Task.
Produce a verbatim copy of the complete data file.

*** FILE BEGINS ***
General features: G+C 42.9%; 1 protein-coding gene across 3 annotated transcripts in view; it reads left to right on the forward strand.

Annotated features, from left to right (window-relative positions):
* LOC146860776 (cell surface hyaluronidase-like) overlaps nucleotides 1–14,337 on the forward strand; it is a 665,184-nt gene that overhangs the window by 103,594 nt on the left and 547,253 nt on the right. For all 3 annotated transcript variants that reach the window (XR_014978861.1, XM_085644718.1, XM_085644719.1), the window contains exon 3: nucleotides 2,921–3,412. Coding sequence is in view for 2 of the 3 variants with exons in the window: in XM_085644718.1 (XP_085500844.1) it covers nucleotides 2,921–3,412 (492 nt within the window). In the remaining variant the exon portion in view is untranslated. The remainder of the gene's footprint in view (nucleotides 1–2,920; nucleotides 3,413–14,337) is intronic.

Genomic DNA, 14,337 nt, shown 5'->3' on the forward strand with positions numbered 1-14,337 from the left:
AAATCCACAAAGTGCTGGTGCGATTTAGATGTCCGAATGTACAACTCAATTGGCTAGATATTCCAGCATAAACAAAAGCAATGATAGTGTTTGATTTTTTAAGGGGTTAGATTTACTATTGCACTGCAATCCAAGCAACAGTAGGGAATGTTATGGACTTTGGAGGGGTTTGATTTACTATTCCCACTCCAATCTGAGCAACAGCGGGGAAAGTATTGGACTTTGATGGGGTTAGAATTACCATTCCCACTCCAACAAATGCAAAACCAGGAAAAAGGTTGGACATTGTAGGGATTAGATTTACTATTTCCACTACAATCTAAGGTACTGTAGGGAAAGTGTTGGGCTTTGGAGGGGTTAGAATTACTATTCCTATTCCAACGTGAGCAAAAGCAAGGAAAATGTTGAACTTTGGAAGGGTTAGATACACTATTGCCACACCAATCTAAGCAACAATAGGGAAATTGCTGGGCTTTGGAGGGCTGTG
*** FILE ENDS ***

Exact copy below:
General features: G+C 42.9%; 1 protein-coding gene across 3 annotated transcripts in view; it reads left to right on the forward strand.

Annotated features, from left to right (window-relative positions):
* LOC146860776 (cell surface hyaluronidase-like) overlaps nucleotides 1–14,337 on the forward strand; it is a 665,184-nt gene that overhangs the window by 103,594 nt on the left and 547,253 nt on the right. For all 3 annotated transcript variants that reach the window (XR_014978861.1, XM_085644718.1, XM_085644719.1), the window contains exon 3: nucleotides 2,921–3,412. Coding sequence is in view for 2 of the 3 variants with exons in the window: in XM_085644718.1 (XP_085500844.1) it covers nucleotides 2,921–3,412 (492 nt within the window). In the remaining variant the exon portion in view is untranslated. The remainder of the gene's footprint in view (nucleotides 1–2,920; nucleotides 3,413–14,337) is intronic.

Genomic DNA, 14,337 nt, shown 5'->3' on the forward strand with positions numbered 1-14,337 from the left:
AAATCCACAAAGTGCTGGTGCGATTTAGATGTCCGAATGTACAACTCAATTGGCTAGATATTCCAGCATAAACAAAAGCAATGATAGTGTTTGATTTTTTAAGGGGTTAGATTTACTATTGCACTGCAATCCAAGCAACAGTAGGGAATGTTATGGACTTTGGAGGGGTTTGATTTACTATTCCCACTCCAATCTGAGCAACAGCGGGGAAAGTATTGGACTTTGATGGGGTTAGAATTACCATTCCCACTCCAACAAATGCAAAACCAGGAAAAAGGTTGGACATTGTAGGGATTAGATTTACTATTTCCACTACAATCTAAGGTACTGTAGGGAAAGTGTTGGGCTTTGGAGGGGTTAGAATTACTATTCCTATTCCAACGTGAGCAAAAGCAAGGAAAATGTTGAACTTTGGAAGGGTTAGATACACTATTGCCACACCAATCTAAGCAACAATAGGGAAATTGCTGGGCTTTGGAGGGCTGTG